David Silva, to put it simply, makes football look easy. That’s the best way to sum up our little magician. It’s no surprise that when he plays well, City play well. He makes the whole team tick – feel free to disagree.
In our title winning season, David Silva was unplayable but a forgetful season followed where the whole team underperformed. This season, David Silva is thriving again, including some majestic displays against Everton, West Ham and more recently vs Norwich.
Not to mention how he almost changed the game on its head when he came on against the rampant Bayern Munich and was then the catalyst vs Newcastle in the Capital One Cup last Wednesday.
Much of the credit for David Silva’s revival lays upon our manager, Manuel Pellegrini. Manuel is known for bringing out the best from his players and we are already witnessing it in the form of David Silva, Samir Nasri, Sergio Aguero and even Aleksander Kolarov.
Under Manuel Pellegrini, David Silva has been given a different role on the field compared to when he played under Roberto Mancini. Under Pellegrini, Silva has been given a free role on the wings – i.e his starting position is on the left side but during the game he is given freedom to drift in and around the final third, often having quick one-twos with Nasri.
Basically, he has the license to roam freely around the pitch, slipping into empty spaces, with another player taking over the vacuum created by his movements (Re: Silva and Dzeko vs Newcastle at the Etihad).
The most notable difference under Manuel has been the defensive work that Silva is carrying out. There has been significant increase in the defensive shifts by Silva (and Nasri). When possession is lost, one can see Silva tracking back, trying to block the passing lanes, or closing down the opponent or the space. And it seems Silva is relishing this new challenge.
David Silva has already made 8 fouls (he made 27 fouls in the whole of last season), and many of them were tactical fouls (especially high up on the pitch) just to break down any counter-attacking momentum like he did it effectively vs Everton.
The following image (via StatsZone) shows the fouls committed by City against Everton with Silva responsible for two of them on the left side. Other fouls are highlighted to show how tactically shrewd Pellegrini is; he instructed the team to commit fouls high up on the pitch to break down the attacks.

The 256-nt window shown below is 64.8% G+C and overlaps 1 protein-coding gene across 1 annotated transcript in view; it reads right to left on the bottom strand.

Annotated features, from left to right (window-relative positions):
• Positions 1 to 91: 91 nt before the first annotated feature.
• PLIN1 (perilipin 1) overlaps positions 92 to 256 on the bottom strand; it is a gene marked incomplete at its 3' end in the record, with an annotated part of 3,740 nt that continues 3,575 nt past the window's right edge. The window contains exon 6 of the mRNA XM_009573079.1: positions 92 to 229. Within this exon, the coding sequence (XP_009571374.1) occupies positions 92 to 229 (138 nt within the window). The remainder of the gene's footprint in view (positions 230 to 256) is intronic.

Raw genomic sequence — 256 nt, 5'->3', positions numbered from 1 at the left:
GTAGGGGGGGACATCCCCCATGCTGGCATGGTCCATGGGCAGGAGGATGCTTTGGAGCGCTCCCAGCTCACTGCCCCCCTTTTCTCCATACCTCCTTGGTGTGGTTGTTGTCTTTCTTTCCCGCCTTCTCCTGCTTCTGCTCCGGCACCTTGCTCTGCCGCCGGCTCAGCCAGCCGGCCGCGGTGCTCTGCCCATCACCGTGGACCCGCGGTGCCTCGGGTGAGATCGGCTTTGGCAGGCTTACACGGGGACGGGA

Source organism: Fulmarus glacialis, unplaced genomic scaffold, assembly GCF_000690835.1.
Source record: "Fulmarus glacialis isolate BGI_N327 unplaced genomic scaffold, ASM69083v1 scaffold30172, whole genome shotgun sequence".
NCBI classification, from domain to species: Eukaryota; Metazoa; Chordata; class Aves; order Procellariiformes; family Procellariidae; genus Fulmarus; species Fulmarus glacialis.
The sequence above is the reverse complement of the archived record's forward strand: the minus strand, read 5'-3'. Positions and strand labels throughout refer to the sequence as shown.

His tenacity and workrate even in the closing stages this season has been commendable, even with his small stature. He has also received 2 yellow cards this season, which is already same as last season. This season he has a tackle success rate of 80% and has won 73% of his ground 50/50.
Also, this season he has recovered the ball 24 times (ball recovery every 24mins). His ball recovery rate is comparable to that of defensive midfielders and highlights his defensive contribution this season.
Another subtle change has been that most of the attacking moves go through David Silva or have some involvement with him – Silva has been the epicenter of most of our moves. Knowing his immaculate vision, ability to pick out player effortlessly and pin-point passing, it’s easy to see why Pellegrini has made Silva more involved in the build-up.
To expand on this argument, Silva averages 75.4 passes per game in the Premier League this season, which is way more than the average of his last three seasons (57, 56.1 and 44.4 respectively) and it’s also the highest by any player in his position in Europe. His passing accuracy hasn’t disappointed at all, with a pass completion rate of 88.3% – only team-mate Samir Nasri has a better rate (89.9%) among attacking midfielders in Premier League.
As aforementioned about the freedom or the free role that Silva has under Manuel, it has allowed David to be more expressive and creative. This season, he averages a goalscoring opportunity created every 22 minutess, the best rate in the league (he created a chance every 25 minutes in the title winning season) along with attempting the most through balls in Premier League (13) even though he has missed a few matches due to injury.
No player from Europe’s top 5 leagues has averaged more key passes per game than David Silva (3.7 per game) this season. There’s also significant increase in the number of crosses per game (2.4 in 13-14, 1.4 in 12-13 and 1 in 11-12) and long balls per game (2.9 in 13-14, 1.2 in 12-13 and 1.6 in 11-12) attempted by Silva.
The following is his heat-map against West Ham (via Squawka), which shows his free role on the pitch.
Silva wasn’t really known for his shooting skills but it seems he has worked on it in the pre-season and is finally bearing the fruit. He is averaging 2 shots per game this season in the league and has scored 3 goals (Scored 4 in 12-13 and 6 in 11-12), with a shot conversion rate of 21.42% (7.54% in 12-13 and 6.89% in 11-12) and shot accuracy of an impressive 67%.
Statistics don’t showcase the full truth but certainly shed some light. Here’s an intriguing statistical comparison between David Silva and Mesut Ozil (Premier League 13-14 only).
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